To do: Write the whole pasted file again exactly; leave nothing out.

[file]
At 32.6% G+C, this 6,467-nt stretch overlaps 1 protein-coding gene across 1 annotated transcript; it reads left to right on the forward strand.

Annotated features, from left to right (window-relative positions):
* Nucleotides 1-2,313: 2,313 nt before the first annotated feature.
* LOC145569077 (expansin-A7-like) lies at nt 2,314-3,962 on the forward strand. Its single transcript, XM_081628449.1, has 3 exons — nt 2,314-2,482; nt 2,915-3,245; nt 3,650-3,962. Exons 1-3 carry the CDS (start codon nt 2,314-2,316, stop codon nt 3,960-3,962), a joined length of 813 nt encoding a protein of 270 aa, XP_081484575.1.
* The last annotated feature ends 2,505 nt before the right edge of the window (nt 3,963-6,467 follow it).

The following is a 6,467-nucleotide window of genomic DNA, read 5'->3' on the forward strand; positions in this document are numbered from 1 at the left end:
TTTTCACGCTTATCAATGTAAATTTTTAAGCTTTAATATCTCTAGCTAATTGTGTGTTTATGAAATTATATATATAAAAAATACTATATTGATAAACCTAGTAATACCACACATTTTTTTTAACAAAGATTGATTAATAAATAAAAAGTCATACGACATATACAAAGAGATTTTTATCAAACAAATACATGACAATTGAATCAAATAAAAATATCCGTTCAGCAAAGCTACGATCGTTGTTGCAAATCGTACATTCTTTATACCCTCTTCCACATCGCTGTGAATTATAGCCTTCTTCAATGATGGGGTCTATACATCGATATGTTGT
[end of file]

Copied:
At 32.6% G+C, this 6,467-nt stretch overlaps 1 protein-coding gene across 1 annotated transcript; it reads left to right on the forward strand.

Annotated features, from left to right (window-relative positions):
* Nucleotides 1-2,313: 2,313 nt before the first annotated feature.
* LOC145569077 (expansin-A7-like) lies at nt 2,314-3,962 on the forward strand. Its single transcript, XM_081628449.1, has 3 exons — nt 2,314-2,482; nt 2,915-3,245; nt 3,650-3,962. Exons 1-3 carry the CDS (start codon nt 2,314-2,316, stop codon nt 3,960-3,962), a joined length of 813 nt encoding a protein of 270 aa, XP_081484575.1.
* The last annotated feature ends 2,505 nt before the right edge of the window (nt 3,963-6,467 follow it).

The following is a 6,467-nucleotide window of genomic DNA, read 5'->3' on the forward strand; positions in this document are numbered from 1 at the left end:
TTTTCACGCTTATCAATGTAAATTTTTAAGCTTTAATATCTCTAGCTAATTGTGTGTTTATGAAATTATATATATAAAAAATACTATATTGATAAACCTAGTAATACCACACATTTTTTTTAACAAAGATTGATTAATAAATAAAAAGTCATACGACATATACAAAGAGATTTTTATCAAACAAATACATGACAATTGAATCAAATAAAAATATCCGTTCAGCAAAGCTACGATCGTTGTTGCAAATCGTACATTCTTTATACCCTCTTCCACATCGCTGTGAATTATAGCCTTCTTCAATGATGGGGTCTATACATCGATATGTTGT